It is totally appropriate that the über-high-end Destinations of the World News magazine and website is based in Dubai, where nothing succeeds like excess. But amidst the conspicuous over-consumption and exuberant extravagance—check out Spend It—the mag’s cosmopolitan voice provides a refreshingly readable counterpoint.
Such as Michelle Wranik-Hicks’s account of travels to the south of Sri Lanka for what she described as “surfing, Ayurvedic wellness and a side order of spirituality”, which she might well have needed after a previous incarnation as food editor for QC Australia, with its “plenty of canapé munching and cocktail swilling”.
The magazine is found in First- and Business-Class airport lounges and five-star hotels throughout the Gulf and Middle East, so a certain reverence for the finer things of life—supercars, superyachts, supertech, supersuper—is entirely appropriate. In other words, it caters to “affluent and sophisticated travellers … the undisputed luxury travel authority in the region, offering a monthly insight into extraordinary travel experiences and destinations.”
Of which Sri Lanka is one, and of which Wranik-Hicks writes: “Even now, at home, the scent of cinnamon has me dreaming; a fragrant reminder of Sri Lanka, a gentle country that has left a lasting impression.” Perhaps dreaming of the luxury Anantara Peace Haven Tangalle Resort, and its “homage to the culture and heritage of Sri Lanka with traditional Dutch colonial furnishings, hand-loomed cotton textiles and hand-carved wood wall art created by local artisans”; and where Mother Nature is “blessing Sri Lanka with an utterly beautiful landscape, from the terraced tea plantations and estates in the highlands to the unspoilt stretches of tropical beaches and dense jungles where leopards and wild elephants roam”.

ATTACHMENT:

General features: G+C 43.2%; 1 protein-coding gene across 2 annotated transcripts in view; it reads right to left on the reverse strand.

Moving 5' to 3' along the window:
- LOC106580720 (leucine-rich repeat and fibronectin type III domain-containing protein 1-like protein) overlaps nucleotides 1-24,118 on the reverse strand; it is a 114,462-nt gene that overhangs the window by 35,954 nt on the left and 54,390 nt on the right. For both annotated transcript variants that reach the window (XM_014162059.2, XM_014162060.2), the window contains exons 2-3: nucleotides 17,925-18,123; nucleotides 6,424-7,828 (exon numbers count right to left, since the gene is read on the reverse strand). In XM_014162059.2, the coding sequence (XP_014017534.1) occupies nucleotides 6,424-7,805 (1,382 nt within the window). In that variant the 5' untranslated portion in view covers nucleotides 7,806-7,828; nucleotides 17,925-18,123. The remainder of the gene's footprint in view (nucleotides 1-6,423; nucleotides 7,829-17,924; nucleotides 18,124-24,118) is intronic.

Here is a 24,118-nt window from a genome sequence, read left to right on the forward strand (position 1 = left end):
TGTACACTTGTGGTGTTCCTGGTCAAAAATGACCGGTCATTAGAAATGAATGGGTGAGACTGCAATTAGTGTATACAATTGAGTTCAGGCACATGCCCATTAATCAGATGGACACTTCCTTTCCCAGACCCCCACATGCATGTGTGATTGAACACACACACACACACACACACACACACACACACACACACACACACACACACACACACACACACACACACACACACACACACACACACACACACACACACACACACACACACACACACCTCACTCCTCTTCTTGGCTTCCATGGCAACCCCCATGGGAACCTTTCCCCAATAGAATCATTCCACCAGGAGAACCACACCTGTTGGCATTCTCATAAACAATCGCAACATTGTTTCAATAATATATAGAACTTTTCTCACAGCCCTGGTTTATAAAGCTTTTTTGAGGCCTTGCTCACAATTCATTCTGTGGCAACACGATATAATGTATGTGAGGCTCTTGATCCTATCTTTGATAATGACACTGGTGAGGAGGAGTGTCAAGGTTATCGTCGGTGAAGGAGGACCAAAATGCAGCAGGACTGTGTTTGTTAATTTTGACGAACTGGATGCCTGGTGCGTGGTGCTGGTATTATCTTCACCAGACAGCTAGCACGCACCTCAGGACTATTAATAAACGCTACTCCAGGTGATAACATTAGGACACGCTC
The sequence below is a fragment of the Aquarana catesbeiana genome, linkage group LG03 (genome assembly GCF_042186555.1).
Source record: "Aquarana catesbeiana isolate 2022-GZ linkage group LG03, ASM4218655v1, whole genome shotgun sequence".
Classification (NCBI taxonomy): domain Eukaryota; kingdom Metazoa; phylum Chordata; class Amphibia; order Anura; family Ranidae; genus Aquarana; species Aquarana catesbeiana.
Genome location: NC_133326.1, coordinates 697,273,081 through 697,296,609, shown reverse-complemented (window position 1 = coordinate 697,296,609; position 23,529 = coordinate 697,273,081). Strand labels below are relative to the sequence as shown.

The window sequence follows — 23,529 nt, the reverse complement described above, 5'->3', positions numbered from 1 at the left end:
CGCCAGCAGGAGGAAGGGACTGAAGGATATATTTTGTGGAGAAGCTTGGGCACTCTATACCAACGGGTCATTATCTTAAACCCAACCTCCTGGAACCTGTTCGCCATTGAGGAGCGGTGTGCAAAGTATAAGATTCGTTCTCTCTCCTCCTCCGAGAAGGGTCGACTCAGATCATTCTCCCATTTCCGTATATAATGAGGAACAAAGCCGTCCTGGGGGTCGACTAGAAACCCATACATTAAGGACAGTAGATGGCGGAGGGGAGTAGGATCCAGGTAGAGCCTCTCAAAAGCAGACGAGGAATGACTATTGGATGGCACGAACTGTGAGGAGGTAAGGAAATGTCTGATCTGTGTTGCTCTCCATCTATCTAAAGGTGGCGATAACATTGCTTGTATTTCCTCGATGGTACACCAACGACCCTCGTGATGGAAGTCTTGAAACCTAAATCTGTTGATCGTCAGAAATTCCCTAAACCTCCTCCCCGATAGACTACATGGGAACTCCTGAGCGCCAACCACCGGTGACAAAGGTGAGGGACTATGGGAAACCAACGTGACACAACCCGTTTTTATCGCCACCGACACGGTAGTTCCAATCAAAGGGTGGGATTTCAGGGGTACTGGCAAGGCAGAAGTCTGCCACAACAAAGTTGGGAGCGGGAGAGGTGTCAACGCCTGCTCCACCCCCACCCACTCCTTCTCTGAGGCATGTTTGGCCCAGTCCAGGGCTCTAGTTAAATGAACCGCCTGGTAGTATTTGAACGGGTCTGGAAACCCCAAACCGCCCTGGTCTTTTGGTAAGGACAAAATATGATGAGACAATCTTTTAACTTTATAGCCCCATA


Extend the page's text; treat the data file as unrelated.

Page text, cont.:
She writes of the last full moon in May, caught in the middle of a street procession of Buddhist worshippers celebrating Vesak, the most hallowed of all festivals celebrating the birth, enlightenment and death of Buddha. “It’s a wonderful glimpse into the joyful side of Sri Lanka, a remarkable contrast to the tragic news stories that have emerged from the country over the past few decades. The heartache and bloodshed of the 26-year civil war … the Boxing Day tsunami in 2004.” But, she says, “there’s plenty to be optimistic about … these days, Sri Lanka seems to be on every travel hot-list”.